Public speakers and entertainers are frequently warned to beware of the presence of infants and dogs, who are bound to attract attention and steal the show. That’s what happened on Tuesday at what is mistakenly referred to as the swearing-in ceremony at the Knesset.
Israel does not have a swearing-in ceremony on a Bible or a Koran.
It is a declarative ceremony in which a statement of loyalty to the state and its laws is read aloud after which the name of each legislator is called out and he or she rises to say: “Meethayev/et ani,” which translates either as “I undertake” or “I am obliged.”
Be that as it may, MK Sharren Haskel had some difficulty in handling her cute baby twin daughters, who captured the attention of many MKs near her, and diverted them from the speeches that were made.
In an unhappy, coincidental symbolism, teenager Moshe Holtzberg, who as a two-year-old survived a terrorist attack in Mumbai where his Chabad emissary parents Rabbi Gabi and Rivki Holtzberg were murdered, read Psalms in their memory at the Knesset’s opening session on the same day that three Israelis were murdered by a terrorist.
■ IT’S A given that any US ambassador stationed in Israel would be invited to a Hadassah National Convention in Jerusalem. But in the case of Tom Nides, there was more to it than the usual protocol. For one thing, Nides is Jewish. For another, his late mother was president of Hadassah in Duluth, Minnesota, where the ambassador, the youngest of eight siblings, was born. “I’m here because my mother told me to be,” he quipped, as he spoke about how Hadassah had been an ongoing source of discussion in his home.
The occasion was the Hadassah Honors Night at which Michal Herzog, the wife of the president of the state, and Marlene Post, who has been a Hadassah leader for more than 50 years, were honored. Each received a standing ovation following videos about them in which they also spoke, and after which they gave live addresses to an enthusiastic crowd in the ballroom of the Jerusalem Waldorf Astoria.Post probably received more applause and for a more sustained period because the 400 Hadassah members who came to Israel from all over the US know her longer and better, and agreed with all the superlatives that prominent Hadassah figures showered on her.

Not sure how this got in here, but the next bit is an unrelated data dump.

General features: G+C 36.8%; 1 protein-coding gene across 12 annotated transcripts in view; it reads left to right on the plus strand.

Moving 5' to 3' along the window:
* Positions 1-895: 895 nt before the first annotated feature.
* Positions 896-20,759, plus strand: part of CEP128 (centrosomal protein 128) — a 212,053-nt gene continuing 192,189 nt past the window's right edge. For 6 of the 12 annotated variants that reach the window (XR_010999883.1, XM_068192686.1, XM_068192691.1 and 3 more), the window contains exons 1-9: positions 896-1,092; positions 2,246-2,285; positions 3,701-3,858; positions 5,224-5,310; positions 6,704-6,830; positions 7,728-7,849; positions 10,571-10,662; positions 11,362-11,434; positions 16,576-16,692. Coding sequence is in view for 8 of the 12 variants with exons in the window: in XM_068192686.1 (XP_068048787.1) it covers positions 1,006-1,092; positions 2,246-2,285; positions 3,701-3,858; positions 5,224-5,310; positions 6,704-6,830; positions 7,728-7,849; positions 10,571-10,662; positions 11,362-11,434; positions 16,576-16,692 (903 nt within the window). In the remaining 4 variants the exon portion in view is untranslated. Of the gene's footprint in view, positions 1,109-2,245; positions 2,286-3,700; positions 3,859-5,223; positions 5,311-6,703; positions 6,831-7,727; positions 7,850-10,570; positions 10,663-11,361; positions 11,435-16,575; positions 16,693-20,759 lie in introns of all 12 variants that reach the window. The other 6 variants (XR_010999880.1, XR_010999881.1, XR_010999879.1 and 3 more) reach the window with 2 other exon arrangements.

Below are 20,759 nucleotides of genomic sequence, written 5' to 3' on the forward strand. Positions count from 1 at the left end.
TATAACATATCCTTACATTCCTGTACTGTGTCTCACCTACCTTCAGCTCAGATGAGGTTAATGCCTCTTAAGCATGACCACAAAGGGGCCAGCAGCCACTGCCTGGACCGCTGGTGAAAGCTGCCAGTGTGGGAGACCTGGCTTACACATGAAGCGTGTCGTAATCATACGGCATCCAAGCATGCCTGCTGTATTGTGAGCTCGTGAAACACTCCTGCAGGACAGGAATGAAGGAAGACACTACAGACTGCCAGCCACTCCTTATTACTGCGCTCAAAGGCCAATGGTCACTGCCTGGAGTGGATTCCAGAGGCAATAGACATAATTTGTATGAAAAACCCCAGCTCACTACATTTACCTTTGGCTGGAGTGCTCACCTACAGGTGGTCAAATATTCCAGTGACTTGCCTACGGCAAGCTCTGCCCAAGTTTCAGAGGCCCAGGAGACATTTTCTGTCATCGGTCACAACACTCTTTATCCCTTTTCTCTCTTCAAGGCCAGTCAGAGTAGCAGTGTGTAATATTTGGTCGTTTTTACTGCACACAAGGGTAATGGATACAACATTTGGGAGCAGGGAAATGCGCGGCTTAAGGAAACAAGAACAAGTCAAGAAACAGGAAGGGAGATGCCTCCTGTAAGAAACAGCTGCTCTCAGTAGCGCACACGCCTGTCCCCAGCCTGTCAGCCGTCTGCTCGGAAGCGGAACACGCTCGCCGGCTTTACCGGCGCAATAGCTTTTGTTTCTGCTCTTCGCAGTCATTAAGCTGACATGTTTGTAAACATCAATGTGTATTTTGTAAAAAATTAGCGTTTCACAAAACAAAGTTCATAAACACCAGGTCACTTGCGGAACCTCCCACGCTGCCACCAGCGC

In congratulating them, Nides said he had been made to feel like a member of the family in the Herzog home.
Current Hadassah National President Rhoda Smolow, in introducing Michal Herzog, acknowledged that in Israel, unlike America, there is no first lady, “but for us, she is our first lady.”
Herzog, who was born on May 15, which happens to be the Gregorian date of the anniversary of Israel’s independence, said that growing up she had always envied her parents because they were part of the founding generation of the state.
When her husband became president, she said, she had not been sure of what her role would be because he, not she, was the one who had been elected. But they decided together to act as a team in which she is the soft power.
One of her key interests is mental health and well-being and the removal of stigmas from mental illness.
She was the recipient of the Power of Esther Award, which was conferred for the first time. The biblical Queen Esther was born with the name Hadassah, which in English would be Myrtle. When she became queen of Persia, it was important that she hide her true identity, and her name was therefore changed to Esther, which as a word on its own means “I will secrete.”
Herzog, who is a strong believer in womanpower, said Esther was a perfect example of soft power.
“Hadassah is proof of how far a woman’s voice can carry a nation,” she said.
In congratulating Marlene Post, Herzog called her “an inspirational force.”
Indeed, Post has filled almost every executive role in Hadassah and has represented Hadassah in other Zionist organizations. She was also one of the founders of Birthright. Various Hadassah past presidents and other executive members referred to her as a consummate lay leader, volunteer, mentor, a woman of valor and a role model, and spoke of her energy, her courage, her generosity, her charm and her caring.
No one mentioned her infectious sense of humor, which makes her a combination of Joan Rivers and Lucille Ball, but it came out during her speech, and had people rocking with laughter.